I don’t know about you but I’m convinced

I wrote last week that it appears to me the daily newspaper is on a daily crusade to throw mud at the prospect of Foxconn coming to SE WI.

Ernst-Ulrich Franzen, the Journal Sentinel’s associate editorial page editor, just about concedes he’s confused.

Could be a good deal. Then again, it not be Franzen writes.

In his mind he’s not all confused on this point: The state has to do a much better job when it comes to public persuasion. His evidence:

Business Journal poll showed 79% of respondents thought it was a bad deal, as of Monday afternoon. Letters to the editor that the Journal Sentinel has been receiving overwhelmingly are negative, sometimes in language too angry for us to print. And a healthy number of those who responded to an online question we posed last week said the state was handing out too much money in what some readers called “corporate welfare.”

Thank goodness Franzen had the good sense to write his next sentence.

None of this is science.

Compare Franzen’s take to the view of long-time columnist Tom Still who attended and wrote about last week’s legislative hearing on Foxconn that lasted about 10 hours. Here are key excerpts:

After lawmakers finished grilling members of the Walker administration over the details of a proposed incentive package to bring Foxconn Technology Group to Wisconsin, the mood in Thursday’s public hearing audibly changed.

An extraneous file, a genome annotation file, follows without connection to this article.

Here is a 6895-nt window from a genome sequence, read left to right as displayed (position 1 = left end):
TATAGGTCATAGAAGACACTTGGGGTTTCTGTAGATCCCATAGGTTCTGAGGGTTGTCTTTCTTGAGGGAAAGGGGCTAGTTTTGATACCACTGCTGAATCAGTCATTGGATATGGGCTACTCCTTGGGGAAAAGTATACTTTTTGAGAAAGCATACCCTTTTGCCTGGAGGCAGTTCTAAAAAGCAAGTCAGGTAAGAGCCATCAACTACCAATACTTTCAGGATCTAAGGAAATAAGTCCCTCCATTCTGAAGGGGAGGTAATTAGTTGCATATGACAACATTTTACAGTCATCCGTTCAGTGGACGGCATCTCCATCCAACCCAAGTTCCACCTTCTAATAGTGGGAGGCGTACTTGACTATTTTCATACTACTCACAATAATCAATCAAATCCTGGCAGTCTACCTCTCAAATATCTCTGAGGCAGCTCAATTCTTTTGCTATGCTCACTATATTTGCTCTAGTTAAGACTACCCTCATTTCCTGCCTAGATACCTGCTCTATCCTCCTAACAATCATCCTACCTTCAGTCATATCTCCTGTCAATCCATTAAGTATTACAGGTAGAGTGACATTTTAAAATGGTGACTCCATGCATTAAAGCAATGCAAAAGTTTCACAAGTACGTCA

While their questions were still tough, members of the Assembly Committee on Jobs and the Economy took on a decidedly different tone as they listened to leaders of local government and higher education describe why they thought the deal would be good for Wisconsin and its taxpayers.

Those few hours may represent a turning point in the debate over whether Foxconn, the world’s largest contract electronics manufacturer, should get $3 billion in public incentives over 15 years in exchange for a $10-billion investment, 13,000 direct jobs and a supply chain likely to employ twice as many workers.

… the mood changed when lawmakers heard testimony from leaders of the University of Wisconsin System, Marquette University, the state’s Technical College System and bipartisan local leaders from Kenosha and Racine counties.

There will still be skeptics, but lawmakers on hand Thursday heard how Wisconsin assembled a team approach to bring the Foxconn opportunity to this point. It’s a team that appears poised to finish the job.

That sounds crystal clear to me.

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